Especially when your brand is in a crowded market, you don’t just want to position your organization as one of many options your audience has. You want to be the first option they find so you can shape their understanding of the market.
Ideally, you want consumers to see your brand everywhere they look. But for that to happen, you have to know what people are looking for. Not just when they’re trying to find products or services like yours, but before they even know your product category exists (or that it’s what they need).
The technical approach to this type of content is product category search engine optimization. (Don’t worry, we’re not getting technical here.) Product category SEO leverages keyword research to identify the ways consumers are most likely to search for your category, as well as the topics that naturally lead to conversations about what your business does.
But you don’t have to be an SEO pro to make your business more discoverable. You can create smart content by understanding your customers.
Whether you’re using strategic exercises like personas and customer journey maps or simply working from your experience and drawing on in-house experts, here are some ways you can ensure your brand is showing up in the right places.
Align with your product category.
Hopefully, you have a pretty good idea of how people describe your product category. Sometimes it’s obvious, like with “church accounting software.” But sometimes there are multiple terms people use to find the same kinds of products or services, like “kid min curriculum” and “children’s ministry curriculum.”
You don’t need to use every term your audience uses, but it helps to know which is the most popular, and make sure your website has at least one definitive page dedicated to that topic.
This isn’t about shoehorning keywords into your web pages. It’s about making sure that when people look for your product category, there’s a page dedicated to the thing they’re looking for.
It might be a product page that’s all about your “church presentation software.” It could also be a blog post that provides an overview of “Christian banking” (or whatever your category is). Or a “how to choose a [product category]” guide that highlights all of the key features someone should look for, or compares the biggest players in your space.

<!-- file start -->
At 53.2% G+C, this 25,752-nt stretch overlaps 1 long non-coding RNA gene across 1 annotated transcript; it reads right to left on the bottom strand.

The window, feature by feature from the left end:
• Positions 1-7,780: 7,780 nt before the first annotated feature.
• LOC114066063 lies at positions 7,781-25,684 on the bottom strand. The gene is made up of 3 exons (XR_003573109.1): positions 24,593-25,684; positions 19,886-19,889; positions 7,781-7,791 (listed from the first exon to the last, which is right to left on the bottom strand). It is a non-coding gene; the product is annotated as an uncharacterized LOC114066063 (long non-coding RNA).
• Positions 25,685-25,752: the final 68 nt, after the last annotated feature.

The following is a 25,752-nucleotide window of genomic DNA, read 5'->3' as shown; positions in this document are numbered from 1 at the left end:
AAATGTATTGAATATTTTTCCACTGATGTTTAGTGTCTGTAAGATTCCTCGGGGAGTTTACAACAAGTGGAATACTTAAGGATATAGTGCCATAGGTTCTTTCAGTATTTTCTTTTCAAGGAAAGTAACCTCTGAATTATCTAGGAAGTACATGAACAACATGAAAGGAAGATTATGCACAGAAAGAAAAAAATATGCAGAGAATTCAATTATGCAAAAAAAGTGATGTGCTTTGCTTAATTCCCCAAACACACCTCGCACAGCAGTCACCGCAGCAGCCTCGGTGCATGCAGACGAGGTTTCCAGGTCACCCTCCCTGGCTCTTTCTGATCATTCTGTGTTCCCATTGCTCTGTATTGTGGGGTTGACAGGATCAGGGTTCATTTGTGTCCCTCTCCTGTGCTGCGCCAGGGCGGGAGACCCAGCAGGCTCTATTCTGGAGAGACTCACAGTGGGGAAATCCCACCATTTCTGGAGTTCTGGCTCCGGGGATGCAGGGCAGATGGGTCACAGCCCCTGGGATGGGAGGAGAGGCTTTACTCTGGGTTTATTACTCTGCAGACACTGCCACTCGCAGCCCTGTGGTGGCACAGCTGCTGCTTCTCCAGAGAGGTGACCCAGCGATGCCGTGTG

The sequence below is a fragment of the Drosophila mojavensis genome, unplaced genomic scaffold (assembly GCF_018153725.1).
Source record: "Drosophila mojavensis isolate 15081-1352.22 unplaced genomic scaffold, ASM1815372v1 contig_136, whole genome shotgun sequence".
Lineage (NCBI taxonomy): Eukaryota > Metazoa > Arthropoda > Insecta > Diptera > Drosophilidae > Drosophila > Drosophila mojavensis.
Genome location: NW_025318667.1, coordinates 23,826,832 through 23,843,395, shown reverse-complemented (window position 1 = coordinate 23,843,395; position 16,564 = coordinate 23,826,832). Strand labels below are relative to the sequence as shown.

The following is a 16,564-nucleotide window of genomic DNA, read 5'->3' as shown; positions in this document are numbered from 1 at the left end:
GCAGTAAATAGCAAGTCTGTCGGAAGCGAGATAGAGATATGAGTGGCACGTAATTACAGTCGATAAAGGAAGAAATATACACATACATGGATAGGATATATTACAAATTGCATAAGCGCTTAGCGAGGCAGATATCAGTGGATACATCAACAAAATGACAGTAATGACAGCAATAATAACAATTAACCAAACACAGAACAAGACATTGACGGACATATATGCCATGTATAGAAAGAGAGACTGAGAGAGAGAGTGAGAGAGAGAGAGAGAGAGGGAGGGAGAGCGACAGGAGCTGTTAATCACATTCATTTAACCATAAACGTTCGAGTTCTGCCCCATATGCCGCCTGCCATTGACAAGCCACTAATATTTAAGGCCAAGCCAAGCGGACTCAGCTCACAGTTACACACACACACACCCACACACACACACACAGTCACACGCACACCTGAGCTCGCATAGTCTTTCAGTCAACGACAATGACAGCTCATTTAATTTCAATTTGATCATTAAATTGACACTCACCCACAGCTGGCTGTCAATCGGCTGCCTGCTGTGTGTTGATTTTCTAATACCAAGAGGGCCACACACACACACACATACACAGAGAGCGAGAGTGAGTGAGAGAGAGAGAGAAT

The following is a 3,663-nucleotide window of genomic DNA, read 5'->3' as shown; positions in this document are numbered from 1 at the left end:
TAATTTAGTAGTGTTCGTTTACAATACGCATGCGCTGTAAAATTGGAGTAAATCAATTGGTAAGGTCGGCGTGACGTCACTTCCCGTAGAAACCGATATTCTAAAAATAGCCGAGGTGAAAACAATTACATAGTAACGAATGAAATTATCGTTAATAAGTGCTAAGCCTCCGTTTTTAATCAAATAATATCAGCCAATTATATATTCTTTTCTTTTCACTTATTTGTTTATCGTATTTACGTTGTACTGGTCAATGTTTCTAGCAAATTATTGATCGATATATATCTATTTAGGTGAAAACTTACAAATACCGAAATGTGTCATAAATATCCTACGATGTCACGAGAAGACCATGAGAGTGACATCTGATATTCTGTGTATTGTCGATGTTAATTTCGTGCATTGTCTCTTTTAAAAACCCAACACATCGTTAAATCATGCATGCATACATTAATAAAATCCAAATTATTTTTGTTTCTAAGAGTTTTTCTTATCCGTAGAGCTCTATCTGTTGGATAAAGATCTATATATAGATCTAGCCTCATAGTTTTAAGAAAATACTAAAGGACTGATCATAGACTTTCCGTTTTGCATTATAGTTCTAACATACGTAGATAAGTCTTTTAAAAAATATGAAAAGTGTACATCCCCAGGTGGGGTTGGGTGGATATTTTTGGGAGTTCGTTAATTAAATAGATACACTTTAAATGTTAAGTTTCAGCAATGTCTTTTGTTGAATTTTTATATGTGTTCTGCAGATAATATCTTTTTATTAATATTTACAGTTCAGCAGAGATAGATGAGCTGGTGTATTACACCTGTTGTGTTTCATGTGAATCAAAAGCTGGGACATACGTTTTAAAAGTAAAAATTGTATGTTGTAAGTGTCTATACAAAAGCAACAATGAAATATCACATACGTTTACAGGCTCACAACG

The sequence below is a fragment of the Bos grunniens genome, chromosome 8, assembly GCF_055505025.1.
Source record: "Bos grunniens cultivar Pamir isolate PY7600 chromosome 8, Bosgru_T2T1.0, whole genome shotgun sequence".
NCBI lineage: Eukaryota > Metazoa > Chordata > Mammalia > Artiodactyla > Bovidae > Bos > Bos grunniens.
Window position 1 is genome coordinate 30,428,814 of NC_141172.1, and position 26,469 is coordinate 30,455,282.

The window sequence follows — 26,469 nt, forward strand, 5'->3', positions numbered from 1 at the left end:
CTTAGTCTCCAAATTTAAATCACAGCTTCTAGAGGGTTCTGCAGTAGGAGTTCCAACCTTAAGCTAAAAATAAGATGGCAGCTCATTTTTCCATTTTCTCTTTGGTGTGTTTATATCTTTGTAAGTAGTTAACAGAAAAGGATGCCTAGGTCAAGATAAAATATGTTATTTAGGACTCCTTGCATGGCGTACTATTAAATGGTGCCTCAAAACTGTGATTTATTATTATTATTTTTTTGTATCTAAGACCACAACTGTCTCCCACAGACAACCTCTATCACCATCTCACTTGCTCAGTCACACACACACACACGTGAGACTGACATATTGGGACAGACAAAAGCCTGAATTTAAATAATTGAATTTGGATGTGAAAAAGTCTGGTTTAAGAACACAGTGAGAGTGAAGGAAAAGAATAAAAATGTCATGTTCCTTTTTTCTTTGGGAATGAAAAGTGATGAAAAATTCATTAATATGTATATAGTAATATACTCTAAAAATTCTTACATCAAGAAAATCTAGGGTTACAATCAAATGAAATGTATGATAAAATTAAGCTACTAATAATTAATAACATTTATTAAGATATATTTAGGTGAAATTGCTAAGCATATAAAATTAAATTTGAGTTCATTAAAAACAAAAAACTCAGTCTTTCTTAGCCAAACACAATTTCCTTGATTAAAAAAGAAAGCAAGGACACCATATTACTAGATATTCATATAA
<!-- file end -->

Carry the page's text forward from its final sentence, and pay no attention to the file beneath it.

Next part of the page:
Whatever terms your target audience uses, you need to be sure that you’re using them, too. And then create helpful content that explains those terms and, if appropriate, clearly connects them to your product or service.
Start with a problem or goal.
Before someone starts investigating your product category, they’ll often begin by researching how to solve a problem or achieve a goal. If you create content that teaches people how to do what they’re trying to do—or solves the problem for them—you’re going to get your foot in the door before people have even thought about your product category.
Let’s say you create a “church texting app.” The people who would use your product probably have church marketing problems you’re well equipped to help them solve. You might publish blog posts like a roundup of “20 Proven Church Marketing Ideas” or a “Church Communications Director Job Description.”
These pages on your website address your target audience’s tangible needs and create natural opportunities to talk about your product category (and even plug your product). A church communications director is obviously going to manage channels like texting, right? And at least one of those church marketing ideas would involve church texting.
Demonstrate your expertise.
Whatever your product category, there are topics that relate to what you do. If you’re a Christian publisher, some of the books or courses you publish will be about topics people are searching for online.
If one of your books is about covenant theology, you should probably have an in-depth guide to covenant theology . . . but also pages about related terms and questions, like “What Is the Old Covenant?” or “What Is the New Covenant?” If you made a FAQ for the topic of your book, what would the questions be? Now turn each question into a blog post that quotes and promotes the book.
Follow up with ads.
Smart content will naturally guide people to your sales funnels and generate leads. But it also helps you grow an audience you can retarget with ads. Show them ads for a course on the topic you were just teaching them about. Offer a case study proving how you helped someone solve the problem they were just looking for help with. Smart content with strategic ads will make your marketing machine a whole lot more effective.